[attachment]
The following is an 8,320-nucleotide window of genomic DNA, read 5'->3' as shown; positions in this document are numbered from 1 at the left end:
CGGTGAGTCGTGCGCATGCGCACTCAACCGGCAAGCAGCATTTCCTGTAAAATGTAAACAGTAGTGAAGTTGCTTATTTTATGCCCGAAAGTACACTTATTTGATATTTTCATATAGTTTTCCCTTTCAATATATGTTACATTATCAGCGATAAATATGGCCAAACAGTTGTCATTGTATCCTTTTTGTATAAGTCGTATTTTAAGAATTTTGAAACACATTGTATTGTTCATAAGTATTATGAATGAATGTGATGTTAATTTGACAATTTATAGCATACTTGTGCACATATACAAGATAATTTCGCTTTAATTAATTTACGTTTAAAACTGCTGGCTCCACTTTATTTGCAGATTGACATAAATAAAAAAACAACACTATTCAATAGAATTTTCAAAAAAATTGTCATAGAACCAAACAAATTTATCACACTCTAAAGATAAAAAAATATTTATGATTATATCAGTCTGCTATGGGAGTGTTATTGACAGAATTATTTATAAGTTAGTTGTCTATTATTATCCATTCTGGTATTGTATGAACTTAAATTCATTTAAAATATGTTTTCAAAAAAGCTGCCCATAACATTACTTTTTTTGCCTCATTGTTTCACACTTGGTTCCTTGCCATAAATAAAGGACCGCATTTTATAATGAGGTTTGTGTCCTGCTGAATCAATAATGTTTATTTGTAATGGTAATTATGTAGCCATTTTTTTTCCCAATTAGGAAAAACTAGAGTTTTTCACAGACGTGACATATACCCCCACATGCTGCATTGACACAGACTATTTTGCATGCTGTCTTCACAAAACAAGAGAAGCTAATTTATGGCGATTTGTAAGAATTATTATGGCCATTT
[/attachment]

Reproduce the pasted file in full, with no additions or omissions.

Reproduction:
The following is an 8,320-nucleotide window of genomic DNA, read 5'->3' as shown; positions in this document are numbered from 1 at the left end:
CGGTGAGTCGTGCGCATGCGCACTCAACCGGCAAGCAGCATTTCCTGTAAAATGTAAACAGTAGTGAAGTTGCTTATTTTATGCCCGAAAGTACACTTATTTGATATTTTCATATAGTTTTCCCTTTCAATATATGTTACATTATCAGCGATAAATATGGCCAAACAGTTGTCATTGTATCCTTTTTGTATAAGTCGTATTTTAAGAATTTTGAAACACATTGTATTGTTCATAAGTATTATGAATGAATGTGATGTTAATTTGACAATTTATAGCATACTTGTGCACATATACAAGATAATTTCGCTTTAATTAATTTACGTTTAAAACTGCTGGCTCCACTTTATTTGCAGATTGACATAAATAAAAAAACAACACTATTCAATAGAATTTTCAAAAAAATTGTCATAGAACCAAACAAATTTATCACACTCTAAAGATAAAAAAATATTTATGATTATATCAGTCTGCTATGGGAGTGTTATTGACAGAATTATTTATAAGTTAGTTGTCTATTATTATCCATTCTGGTATTGTATGAACTTAAATTCATTTAAAATATGTTTTCAAAAAAGCTGCCCATAACATTACTTTTTTTGCCTCATTGTTTCACACTTGGTTCCTTGCCATAAATAAAGGACCGCATTTTATAATGAGGTTTGTGTCCTGCTGAATCAATAATGTTTATTTGTAATGGTAATTATGTAGCCATTTTTTTTCCCAATTAGGAAAAACTAGAGTTTTTCACAGACGTGACATATACCCCCACATGCTGCATTGACACAGACTATTTTGCATGCTGTCTTCACAAAACAAGAGAAGCTAATTTATGGCGATTTGTAAGAATTATTATGGCCATTT